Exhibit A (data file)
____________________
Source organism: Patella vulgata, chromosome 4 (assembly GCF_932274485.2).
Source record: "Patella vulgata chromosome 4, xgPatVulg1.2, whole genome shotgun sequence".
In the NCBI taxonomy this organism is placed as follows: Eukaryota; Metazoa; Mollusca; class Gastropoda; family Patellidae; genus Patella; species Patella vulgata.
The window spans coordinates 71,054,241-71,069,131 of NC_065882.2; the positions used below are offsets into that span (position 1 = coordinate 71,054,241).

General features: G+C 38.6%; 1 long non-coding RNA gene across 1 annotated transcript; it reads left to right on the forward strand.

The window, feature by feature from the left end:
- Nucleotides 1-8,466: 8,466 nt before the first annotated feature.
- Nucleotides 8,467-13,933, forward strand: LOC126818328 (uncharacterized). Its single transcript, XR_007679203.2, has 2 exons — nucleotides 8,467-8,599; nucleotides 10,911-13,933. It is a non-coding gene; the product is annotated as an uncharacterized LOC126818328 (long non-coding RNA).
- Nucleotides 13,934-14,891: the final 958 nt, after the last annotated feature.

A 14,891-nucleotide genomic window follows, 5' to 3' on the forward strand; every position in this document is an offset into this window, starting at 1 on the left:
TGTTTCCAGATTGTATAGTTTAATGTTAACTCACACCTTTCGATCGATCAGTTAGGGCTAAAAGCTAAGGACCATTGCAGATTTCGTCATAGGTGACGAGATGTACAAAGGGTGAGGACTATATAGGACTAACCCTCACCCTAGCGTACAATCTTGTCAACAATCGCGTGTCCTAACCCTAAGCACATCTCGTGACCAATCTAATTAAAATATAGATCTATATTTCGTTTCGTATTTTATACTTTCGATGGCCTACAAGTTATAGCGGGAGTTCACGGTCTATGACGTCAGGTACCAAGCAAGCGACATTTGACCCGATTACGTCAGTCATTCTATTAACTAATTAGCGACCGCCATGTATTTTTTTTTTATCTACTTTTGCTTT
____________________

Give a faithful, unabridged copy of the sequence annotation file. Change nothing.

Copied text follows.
Source organism: Patella vulgata, chromosome 4 (assembly GCF_932274485.2).
Source record: "Patella vulgata chromosome 4, xgPatVulg1.2, whole genome shotgun sequence".
In the NCBI taxonomy this organism is placed as follows: Eukaryota; Metazoa; Mollusca; class Gastropoda; family Patellidae; genus Patella; species Patella vulgata.
The window spans coordinates 71,054,241-71,069,131 of NC_065882.2; the positions used below are offsets into that span (position 1 = coordinate 71,054,241).

General features: G+C 38.6%; 1 long non-coding RNA gene across 1 annotated transcript; it reads left to right on the forward strand.

The window, feature by feature from the left end:
- Nucleotides 1-8,466: 8,466 nt before the first annotated feature.
- Nucleotides 8,467-13,933, forward strand: LOC126818328 (uncharacterized). Its single transcript, XR_007679203.2, has 2 exons — nucleotides 8,467-8,599; nucleotides 10,911-13,933. It is a non-coding gene; the product is annotated as an uncharacterized LOC126818328 (long non-coding RNA).
- Nucleotides 13,934-14,891: the final 958 nt, after the last annotated feature.

A 14,891-nucleotide genomic window follows, 5' to 3' on the forward strand; every position in this document is an offset into this window, starting at 1 on the left:
TGTTTCCAGATTGTATAGTTTAATGTTAACTCACACCTTTCGATCGATCAGTTAGGGCTAAAAGCTAAGGACCATTGCAGATTTCGTCATAGGTGACGAGATGTACAAAGGGTGAGGACTATATAGGACTAACCCTCACCCTAGCGTACAATCTTGTCAACAATCGCGTGTCCTAACCCTAAGCACATCTCGTGACCAATCTAATTAAAATATAGATCTATATTTCGTTTCGTATTTTATACTTTCGATGGCCTACAAGTTATAGCGGGAGTTCACGGTCTATGACGTCAGGTACCAAGCAAGCGACATTTGACCCGATTACGTCAGTCATTCTATTAACTAATTAGCGACCGCCATGTATTTTTTTTTTATCTACTTTTGCTTT